The Daily Mail has managed to humanise Ed Miliband in a way the Labour Party has failed to do for the last three years.
When he has tried to talk about himself it has often not felt quite real, and because of that he seems not to connect. Watching him you always feel there is a desire not to reveal and to distract from the very personal with a generalisation. There have been clunky personal interviews – a recent example being in Now Magazine where he talked about what clothes he wears and taking his kids to parties like other dads.
Earlier this year Ed talked about being English to Krishnan Guru-Murthy in a way that felt slightly detached – and he was challenged by Krishnan who said Miliband’s immigrant family talk about being British as his did.
He’s paid a price for the clunkiness, from the first Cameron jibe in 2010 that the Labour leadership contest was like a Star Trek convention, to the accusations of being a geek, a panda and a plasticine puppet.
But his battle with the Daily Mail has shown us an angry Ed who is all too human, and this helps him connect with the wider public in a more visceral way. Many of us hoped he would hit back and to our delight he has done so.
It is about defining himself on his own terms, and not pandering to what he is expected to be. The conference speech started to do that with his commitment to hit the big energy companies by freezing energy prices for 2 years. His lack of fear last week when asked if he was creating socialism was striking. It is this growing self-definition which has compelled the brutes at the Daily Mail to stick the knife in, and go for him where they think he is most vulnerable.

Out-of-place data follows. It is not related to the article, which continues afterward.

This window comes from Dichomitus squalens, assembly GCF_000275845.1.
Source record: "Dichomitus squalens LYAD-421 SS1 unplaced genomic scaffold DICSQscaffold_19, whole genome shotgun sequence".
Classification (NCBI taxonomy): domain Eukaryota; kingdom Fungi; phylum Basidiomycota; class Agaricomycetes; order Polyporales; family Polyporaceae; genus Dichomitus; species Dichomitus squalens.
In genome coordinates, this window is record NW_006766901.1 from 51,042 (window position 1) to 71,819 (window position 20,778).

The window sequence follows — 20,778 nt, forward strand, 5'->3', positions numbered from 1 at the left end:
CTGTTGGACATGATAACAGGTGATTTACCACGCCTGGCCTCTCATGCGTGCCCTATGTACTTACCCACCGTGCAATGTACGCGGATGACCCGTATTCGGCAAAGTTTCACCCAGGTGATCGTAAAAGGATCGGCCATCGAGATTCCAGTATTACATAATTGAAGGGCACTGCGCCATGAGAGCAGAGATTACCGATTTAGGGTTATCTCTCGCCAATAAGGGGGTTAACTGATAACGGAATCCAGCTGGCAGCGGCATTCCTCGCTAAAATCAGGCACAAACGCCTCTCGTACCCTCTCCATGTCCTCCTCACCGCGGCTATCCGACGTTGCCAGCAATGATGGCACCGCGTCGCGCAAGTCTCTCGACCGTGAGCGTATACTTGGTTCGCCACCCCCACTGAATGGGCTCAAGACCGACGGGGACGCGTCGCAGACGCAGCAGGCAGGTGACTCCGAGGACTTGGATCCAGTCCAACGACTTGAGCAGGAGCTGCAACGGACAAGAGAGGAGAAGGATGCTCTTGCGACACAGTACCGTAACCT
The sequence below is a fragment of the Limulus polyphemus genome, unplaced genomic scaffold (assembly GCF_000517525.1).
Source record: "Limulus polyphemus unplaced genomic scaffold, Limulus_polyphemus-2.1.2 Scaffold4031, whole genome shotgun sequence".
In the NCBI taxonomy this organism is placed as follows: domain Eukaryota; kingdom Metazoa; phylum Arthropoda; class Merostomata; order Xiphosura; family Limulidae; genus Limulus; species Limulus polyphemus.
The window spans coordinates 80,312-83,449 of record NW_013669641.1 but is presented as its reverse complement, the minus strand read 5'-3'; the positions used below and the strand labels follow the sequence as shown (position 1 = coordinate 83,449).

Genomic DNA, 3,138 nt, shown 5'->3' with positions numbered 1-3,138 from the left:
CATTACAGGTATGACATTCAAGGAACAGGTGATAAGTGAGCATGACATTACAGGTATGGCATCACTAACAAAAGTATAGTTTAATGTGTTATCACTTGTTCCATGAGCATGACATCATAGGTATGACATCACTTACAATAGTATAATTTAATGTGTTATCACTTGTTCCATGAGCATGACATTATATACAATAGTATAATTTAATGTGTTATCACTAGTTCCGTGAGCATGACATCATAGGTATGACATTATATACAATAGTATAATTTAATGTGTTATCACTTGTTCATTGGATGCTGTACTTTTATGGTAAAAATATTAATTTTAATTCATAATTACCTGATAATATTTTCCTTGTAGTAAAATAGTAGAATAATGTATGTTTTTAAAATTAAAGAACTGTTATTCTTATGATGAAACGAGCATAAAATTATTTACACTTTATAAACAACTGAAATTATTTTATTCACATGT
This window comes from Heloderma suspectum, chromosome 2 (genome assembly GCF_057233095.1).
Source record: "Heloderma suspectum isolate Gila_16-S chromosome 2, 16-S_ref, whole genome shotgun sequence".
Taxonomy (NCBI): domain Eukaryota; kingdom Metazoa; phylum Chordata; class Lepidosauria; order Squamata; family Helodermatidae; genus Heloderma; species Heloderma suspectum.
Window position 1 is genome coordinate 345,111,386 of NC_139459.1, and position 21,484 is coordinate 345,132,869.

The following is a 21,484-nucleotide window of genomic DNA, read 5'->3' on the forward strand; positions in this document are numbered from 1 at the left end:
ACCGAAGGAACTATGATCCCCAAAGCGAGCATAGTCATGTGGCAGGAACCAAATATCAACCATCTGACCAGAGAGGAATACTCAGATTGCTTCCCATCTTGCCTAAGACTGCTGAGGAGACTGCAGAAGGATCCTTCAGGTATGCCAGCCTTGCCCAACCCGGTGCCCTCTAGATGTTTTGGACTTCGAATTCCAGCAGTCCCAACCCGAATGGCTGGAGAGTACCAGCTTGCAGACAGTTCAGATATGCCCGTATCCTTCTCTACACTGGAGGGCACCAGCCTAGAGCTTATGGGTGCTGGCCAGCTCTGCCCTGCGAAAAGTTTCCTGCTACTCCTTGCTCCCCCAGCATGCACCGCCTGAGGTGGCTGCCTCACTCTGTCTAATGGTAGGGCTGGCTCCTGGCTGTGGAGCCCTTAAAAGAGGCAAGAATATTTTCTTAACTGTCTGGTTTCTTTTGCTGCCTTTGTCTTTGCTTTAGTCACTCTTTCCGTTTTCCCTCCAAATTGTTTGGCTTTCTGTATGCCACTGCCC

Instead they have given him an opportunity to have the necessary row – and that is something Ed Miliband is good at. In households like Miliband’s having the row is important. It’s how you have the conversation and understand what you think and believe. It is something we do all too rarely in public life in Britain. Arguments often feel synthetic which is one of the reasons the public is so fed up with politics.
But this is a real argument. And it feels real. Ed is not going go off afterwards and have a cosy dinner with Lord Rothermere, as the public suspect all members of the ruling class do after arguing in public.
We are seeing a new Ed, a more confident Ed, an Ed who is saying to the country – this is what I am, take it or leave it. I am from an immigrant family, I am proud of my Dad and I won’t let the Daily Mail besmirch my family. Any decent person can empathise with that.
There is a wider point. Ed has shown that he won’t let himself be intimidated by the rich and powerful. This is a decent man who will stick up for us too. His outsider status gives him strength. It defines him against David Cameron, the favoured son of the establishment who will sell us all down the river given half a chance.
Sally Gimson is Ed Miliband’s local councillor in Highgate, Camden